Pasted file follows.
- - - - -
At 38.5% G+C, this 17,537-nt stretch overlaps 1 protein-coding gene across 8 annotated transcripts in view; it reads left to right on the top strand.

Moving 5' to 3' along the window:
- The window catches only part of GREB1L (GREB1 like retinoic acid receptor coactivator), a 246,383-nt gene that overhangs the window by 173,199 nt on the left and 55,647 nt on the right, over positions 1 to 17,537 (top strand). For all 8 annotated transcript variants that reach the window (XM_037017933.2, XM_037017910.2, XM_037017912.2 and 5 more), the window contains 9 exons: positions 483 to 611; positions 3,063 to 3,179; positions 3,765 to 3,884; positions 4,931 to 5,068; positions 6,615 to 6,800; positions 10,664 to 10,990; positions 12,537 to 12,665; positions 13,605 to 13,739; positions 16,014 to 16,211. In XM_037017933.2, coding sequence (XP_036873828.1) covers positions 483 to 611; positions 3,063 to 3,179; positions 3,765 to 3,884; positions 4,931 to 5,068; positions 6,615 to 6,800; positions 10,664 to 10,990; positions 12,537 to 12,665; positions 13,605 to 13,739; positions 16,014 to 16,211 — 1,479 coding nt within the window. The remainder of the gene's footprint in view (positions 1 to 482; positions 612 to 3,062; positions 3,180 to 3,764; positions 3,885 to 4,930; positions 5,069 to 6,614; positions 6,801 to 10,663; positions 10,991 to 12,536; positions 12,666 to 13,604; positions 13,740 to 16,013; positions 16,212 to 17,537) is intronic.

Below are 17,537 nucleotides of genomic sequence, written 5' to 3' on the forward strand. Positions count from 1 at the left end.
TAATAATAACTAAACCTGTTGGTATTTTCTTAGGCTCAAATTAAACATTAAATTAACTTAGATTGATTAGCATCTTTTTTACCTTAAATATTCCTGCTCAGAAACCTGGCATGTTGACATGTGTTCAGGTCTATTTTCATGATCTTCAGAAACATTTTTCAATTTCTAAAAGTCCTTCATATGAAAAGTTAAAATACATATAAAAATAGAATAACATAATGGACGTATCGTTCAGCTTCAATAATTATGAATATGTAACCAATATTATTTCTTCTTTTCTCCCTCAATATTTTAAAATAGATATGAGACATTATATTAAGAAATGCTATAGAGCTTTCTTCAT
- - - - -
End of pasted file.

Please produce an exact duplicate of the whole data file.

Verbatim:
At 38.5% G+C, this 17,537-nt stretch overlaps 1 protein-coding gene across 8 annotated transcripts in view; it reads left to right on the top strand.

Moving 5' to 3' along the window:
- The window catches only part of GREB1L (GREB1 like retinoic acid receptor coactivator), a 246,383-nt gene that overhangs the window by 173,199 nt on the left and 55,647 nt on the right, over positions 1 to 17,537 (top strand). For all 8 annotated transcript variants that reach the window (XM_037017933.2, XM_037017910.2, XM_037017912.2 and 5 more), the window contains 9 exons: positions 483 to 611; positions 3,063 to 3,179; positions 3,765 to 3,884; positions 4,931 to 5,068; positions 6,615 to 6,800; positions 10,664 to 10,990; positions 12,537 to 12,665; positions 13,605 to 13,739; positions 16,014 to 16,211. In XM_037017933.2, coding sequence (XP_036873828.1) covers positions 483 to 611; positions 3,063 to 3,179; positions 3,765 to 3,884; positions 4,931 to 5,068; positions 6,615 to 6,800; positions 10,664 to 10,990; positions 12,537 to 12,665; positions 13,605 to 13,739; positions 16,014 to 16,211 — 1,479 coding nt within the window. The remainder of the gene's footprint in view (positions 1 to 482; positions 612 to 3,062; positions 3,180 to 3,764; positions 3,885 to 4,930; positions 5,069 to 6,614; positions 6,801 to 10,663; positions 10,991 to 12,536; positions 12,666 to 13,604; positions 13,740 to 16,013; positions 16,212 to 17,537) is intronic.

Below are 17,537 nucleotides of genomic sequence, written 5' to 3' on the forward strand. Positions count from 1 at the left end.
TAATAATAACTAAACCTGTTGGTATTTTCTTAGGCTCAAATTAAACATTAAATTAACTTAGATTGATTAGCATCTTTTTTACCTTAAATATTCCTGCTCAGAAACCTGGCATGTTGACATGTGTTCAGGTCTATTTTCATGATCTTCAGAAACATTTTTCAATTTCTAAAAGTCCTTCATATGAAAAGTTAAAATACATATAAAAATAGAATAACATAATGGACGTATCGTTCAGCTTCAATAATTATGAATATGTAACCAATATTATTTCTTCTTTTCTCCCTCAATATTTTAAAATAGATATGAGACATTATATTAAGAAATGCTATAGAGCTTTCTTCAT